Igcse Economics Revision NotesO Level Economics Revision Notes

Production Possibility Curve

Production Possibility Curve:

The following is a curve representing all possible combinations of two goods that can be produced by an economy where all of its resources are fully and efficiently employed.

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Production Possibility Curve Olevels Igcse

Point X:

The economy can exist at this point but it is being inefficient. Point X Is considered inefficient as resources are idle. This could mean that workers are unemployed or unmotivated, machines are idle or that factories are half used.

Point Y:

Point Y is unattainable as the economy doesn’t have enough resources to produce both of the products.


Movement Along The Curve:

Movement along the PPC involves an opportunity cost. For instance if the economy moves from point A to B less product B will be formed and less product A will be produced as compared to before. This would result in an opportunity cost of some product A that was first produced. Therefore all along the PPC, opportunity cost is incurred.


Shifts In The Production Possibility Curve:

Rightward Shift:


Reasons for rightward shift:

  • The quantity of resources available for production can increase e.g. labor can increase if there is an increase in population.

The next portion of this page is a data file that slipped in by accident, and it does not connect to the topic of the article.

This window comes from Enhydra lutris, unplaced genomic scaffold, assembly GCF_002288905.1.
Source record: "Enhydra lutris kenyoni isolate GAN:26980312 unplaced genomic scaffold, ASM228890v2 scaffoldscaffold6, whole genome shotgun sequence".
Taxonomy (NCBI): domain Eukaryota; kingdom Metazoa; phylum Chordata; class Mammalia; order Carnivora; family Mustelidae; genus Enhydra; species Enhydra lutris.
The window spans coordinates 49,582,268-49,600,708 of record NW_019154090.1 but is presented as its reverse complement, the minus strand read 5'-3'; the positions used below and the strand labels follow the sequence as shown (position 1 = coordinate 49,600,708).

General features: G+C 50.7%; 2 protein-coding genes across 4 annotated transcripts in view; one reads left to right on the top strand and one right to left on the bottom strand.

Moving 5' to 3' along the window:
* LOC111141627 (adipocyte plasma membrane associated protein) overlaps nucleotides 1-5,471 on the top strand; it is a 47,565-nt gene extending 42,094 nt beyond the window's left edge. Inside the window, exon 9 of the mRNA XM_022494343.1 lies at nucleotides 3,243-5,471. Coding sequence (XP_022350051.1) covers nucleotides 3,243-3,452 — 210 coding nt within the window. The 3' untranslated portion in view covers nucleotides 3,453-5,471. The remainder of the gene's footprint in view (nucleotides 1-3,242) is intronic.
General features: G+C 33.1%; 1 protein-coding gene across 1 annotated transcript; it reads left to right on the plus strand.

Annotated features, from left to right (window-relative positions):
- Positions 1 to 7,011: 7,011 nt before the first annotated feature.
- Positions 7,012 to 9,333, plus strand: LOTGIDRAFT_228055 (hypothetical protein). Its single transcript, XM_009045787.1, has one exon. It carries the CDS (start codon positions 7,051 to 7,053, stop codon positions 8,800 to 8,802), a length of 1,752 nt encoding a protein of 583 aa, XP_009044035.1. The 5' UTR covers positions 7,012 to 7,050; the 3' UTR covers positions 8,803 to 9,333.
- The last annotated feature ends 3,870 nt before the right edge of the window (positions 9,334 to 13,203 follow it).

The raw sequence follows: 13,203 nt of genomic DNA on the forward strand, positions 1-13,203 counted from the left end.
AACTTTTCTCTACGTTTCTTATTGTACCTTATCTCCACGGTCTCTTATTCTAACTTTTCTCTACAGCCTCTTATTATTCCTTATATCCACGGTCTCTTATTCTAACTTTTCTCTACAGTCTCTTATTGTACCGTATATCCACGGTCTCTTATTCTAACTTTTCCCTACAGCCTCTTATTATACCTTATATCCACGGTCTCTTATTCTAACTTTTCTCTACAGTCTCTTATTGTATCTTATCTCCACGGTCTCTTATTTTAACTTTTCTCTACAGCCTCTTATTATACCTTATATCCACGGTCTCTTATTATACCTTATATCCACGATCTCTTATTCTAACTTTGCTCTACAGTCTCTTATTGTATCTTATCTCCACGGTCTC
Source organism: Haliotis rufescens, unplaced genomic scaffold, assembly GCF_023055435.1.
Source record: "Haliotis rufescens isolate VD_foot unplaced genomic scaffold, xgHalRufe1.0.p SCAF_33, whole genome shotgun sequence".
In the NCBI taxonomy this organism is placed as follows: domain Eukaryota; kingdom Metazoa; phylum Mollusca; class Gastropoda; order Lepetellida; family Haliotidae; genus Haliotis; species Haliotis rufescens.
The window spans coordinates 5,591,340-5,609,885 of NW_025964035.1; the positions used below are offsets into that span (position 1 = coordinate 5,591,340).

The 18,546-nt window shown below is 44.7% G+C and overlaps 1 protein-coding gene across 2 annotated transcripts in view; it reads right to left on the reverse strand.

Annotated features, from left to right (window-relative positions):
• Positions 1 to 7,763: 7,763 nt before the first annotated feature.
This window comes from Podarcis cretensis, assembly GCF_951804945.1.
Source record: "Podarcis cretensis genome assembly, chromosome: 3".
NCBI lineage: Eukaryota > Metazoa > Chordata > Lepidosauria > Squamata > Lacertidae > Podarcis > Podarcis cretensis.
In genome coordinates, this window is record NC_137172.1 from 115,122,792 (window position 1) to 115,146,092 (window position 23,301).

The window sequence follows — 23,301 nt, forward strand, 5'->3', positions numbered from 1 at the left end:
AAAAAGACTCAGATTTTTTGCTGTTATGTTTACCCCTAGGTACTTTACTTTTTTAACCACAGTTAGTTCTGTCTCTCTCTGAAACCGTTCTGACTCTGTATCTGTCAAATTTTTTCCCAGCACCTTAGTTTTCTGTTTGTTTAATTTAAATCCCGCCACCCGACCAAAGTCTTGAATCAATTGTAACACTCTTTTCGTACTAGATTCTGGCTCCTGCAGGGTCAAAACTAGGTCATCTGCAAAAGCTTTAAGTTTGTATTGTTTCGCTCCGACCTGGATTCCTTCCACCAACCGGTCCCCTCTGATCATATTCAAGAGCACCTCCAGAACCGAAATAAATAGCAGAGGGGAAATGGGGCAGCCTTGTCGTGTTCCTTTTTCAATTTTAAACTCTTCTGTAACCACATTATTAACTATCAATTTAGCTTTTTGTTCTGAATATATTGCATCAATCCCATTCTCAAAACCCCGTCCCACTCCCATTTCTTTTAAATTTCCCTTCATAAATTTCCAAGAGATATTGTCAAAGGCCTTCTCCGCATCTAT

• Increase in the capital, where more machines, factories and tools are produced.
  • The quality of resources might have improved.


Leftward shift:


Reasons for leftward shift:

  • Less resources available.
  • The PPC can also shift inwards to the left due to war or natural disasters, which reduce a country’s resources.


Changes In The Slope Of The PPC:


If there is a change in the quantity and quality of resources, which are specific to the production of one type of good, then the entire PPC will not shift to the right, but only the slope will change.

E.g. Technological improvement in the production of product B has caused the maximum number of product B to increase, but the maximum number of product A doesn’t change. It can also be the other way around i.e. where the slope moves vertically upwards indicating an increase in the maximum number of product A.


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